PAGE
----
How to support a friend who has a miscarriage

How to support a friend who has a miscarriage

A miscarriage is one of the most heartbreaking experiences a person can have. Miscarriages are also extremely common, occurring in up to 1 in 5 detected pregnancies. This means that someone you love has likely gone through a miscarriage themselves.

The emotions and pain people experience from losing a pregnancy truly can’t be felt unless you’ve miscarried yourself. For this reason, it’s difficult to know what to say to a friend who had a miscarriage. Here are some simple things to remember when trying to support a friend who has had a miscarriage. 

1. Let them feel however they are feeling

Whether it was a month ago or three years ago, it’s not likely that your friend has emotionally recovered from their miscarriage. Let them grieve the loss of their pregnancy, no matter how far along they were. Trying to brush it under the rug or minimize their experience will only make things worse. 

2. Remind them it’s not their fault

It’s completely natural for someone who has experienced a miscarriage to try to place the blame and ultimately blame themselves. They replay dozens of different case-scenarios of things they could have done differently to prevent this from happening. Remind your friend that life is not fair and, unfortunately, this was something beyond their control. Let her grieve and be there to listen when she is ready to talk.

Ask and listen

Simply ask your friend how they’re doing. Louise Clark, a woman who opens up about her miscarriage, explains, “This simple question meant the world. It acknowledged the significance of what I had been through and made me feel less alone.” Your friend might not be able to express it well at the time, but they’ll really appreciate you reaching out to say you’re thinking about them. Experiencing a miscarriage is scary and can feel lonely, so showing that you are there for them whenever they’re ready will go a long way. If they do feel ready to talk to you, make it very clear that you hear and process what they’re saying.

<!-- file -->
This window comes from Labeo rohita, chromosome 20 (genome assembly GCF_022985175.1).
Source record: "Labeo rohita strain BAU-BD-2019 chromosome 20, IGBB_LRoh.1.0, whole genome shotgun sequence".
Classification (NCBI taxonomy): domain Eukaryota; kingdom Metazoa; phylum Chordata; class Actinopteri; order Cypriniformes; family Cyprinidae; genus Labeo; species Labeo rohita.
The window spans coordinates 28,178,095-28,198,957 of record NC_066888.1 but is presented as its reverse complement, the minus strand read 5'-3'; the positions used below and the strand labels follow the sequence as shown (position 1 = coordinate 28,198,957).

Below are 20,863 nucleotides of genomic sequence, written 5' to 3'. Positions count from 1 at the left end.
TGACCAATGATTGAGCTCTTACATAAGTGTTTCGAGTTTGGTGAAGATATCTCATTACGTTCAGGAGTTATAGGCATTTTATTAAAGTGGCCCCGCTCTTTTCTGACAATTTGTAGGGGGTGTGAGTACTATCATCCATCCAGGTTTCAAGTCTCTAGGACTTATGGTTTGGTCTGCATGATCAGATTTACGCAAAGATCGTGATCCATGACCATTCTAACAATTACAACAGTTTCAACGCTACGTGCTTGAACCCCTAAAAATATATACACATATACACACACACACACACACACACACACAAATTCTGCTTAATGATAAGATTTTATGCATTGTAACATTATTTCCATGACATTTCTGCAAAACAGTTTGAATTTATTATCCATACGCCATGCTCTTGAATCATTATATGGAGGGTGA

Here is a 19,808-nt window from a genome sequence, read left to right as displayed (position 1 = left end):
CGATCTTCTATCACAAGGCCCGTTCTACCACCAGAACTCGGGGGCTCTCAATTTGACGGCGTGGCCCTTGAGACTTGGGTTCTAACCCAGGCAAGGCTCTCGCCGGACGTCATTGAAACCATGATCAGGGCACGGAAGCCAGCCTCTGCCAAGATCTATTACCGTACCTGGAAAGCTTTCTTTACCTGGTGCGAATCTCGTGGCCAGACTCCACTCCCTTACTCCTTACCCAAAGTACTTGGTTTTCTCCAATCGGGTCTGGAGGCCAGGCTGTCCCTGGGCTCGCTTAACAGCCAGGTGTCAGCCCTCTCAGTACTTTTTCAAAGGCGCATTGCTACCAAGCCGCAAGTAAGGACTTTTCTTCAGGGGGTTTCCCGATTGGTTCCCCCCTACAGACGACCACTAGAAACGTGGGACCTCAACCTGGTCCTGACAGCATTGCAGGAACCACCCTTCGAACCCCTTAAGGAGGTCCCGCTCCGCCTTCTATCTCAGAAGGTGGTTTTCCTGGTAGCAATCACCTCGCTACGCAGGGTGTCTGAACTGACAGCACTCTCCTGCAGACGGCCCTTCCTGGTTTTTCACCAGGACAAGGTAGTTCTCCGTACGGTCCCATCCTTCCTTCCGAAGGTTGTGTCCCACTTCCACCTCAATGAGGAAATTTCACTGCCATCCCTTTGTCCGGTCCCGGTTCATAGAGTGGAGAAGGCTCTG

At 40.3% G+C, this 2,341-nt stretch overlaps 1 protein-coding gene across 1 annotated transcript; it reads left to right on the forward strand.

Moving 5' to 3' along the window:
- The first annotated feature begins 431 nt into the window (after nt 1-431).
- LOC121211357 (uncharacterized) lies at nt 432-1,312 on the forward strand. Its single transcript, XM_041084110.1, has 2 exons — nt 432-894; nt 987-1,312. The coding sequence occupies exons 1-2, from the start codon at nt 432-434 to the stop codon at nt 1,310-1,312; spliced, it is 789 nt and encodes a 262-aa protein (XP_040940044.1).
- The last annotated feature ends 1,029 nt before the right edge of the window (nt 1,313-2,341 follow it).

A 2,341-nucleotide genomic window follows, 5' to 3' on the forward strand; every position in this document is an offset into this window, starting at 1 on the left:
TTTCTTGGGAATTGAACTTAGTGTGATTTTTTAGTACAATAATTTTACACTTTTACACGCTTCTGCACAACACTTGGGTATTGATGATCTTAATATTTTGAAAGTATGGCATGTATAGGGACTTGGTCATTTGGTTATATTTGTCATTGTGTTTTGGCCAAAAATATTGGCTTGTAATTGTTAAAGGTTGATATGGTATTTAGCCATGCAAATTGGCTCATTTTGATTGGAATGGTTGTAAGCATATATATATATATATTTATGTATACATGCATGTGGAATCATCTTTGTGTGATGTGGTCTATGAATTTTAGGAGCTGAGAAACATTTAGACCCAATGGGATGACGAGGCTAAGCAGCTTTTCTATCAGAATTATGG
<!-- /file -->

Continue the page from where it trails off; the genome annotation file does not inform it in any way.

4. Speak carefully, validate their feelings

Sarah, a 38-year-old woman expresses her frustration about talking to people after a miscarriage, "‘At least you know you can get pregnant.’ You have no idea how hard it is to get me pregnant.” Remember that you don’t know what your friend is going through and the worst thing you can do is to act as if you do. Think before you speak to avoid saying anything that might come across even the smallest bit insensitive. Don’t try to make light of the situation with “at least” statements or any type of language that might invalidate their feelings. 

5. Be patient

It’s pretty unlikely that your friend will be receptive to your support right away. This doesn’t mean they don’t appreciate it. Give them time to grieve on her own and, when they’re ready, they’ll open up to you. She may not be able to express their gratitude towards you initially, but that doesn’t mean they don’t feel it. The pain they’re feeling won’t go away instantly, so check in often and regularly.

While being there for a friend who had a miscarriage isn’t simple, it’s the most important thing you can do for them. If you’re not sure how to comfort your friend who had a miscarriage you can never go wrong with a text saying you’re thinking of them and setting up a time to bring over a home-cooked meal. For more resources to guide some tricky conversations, visit the Stix blog.


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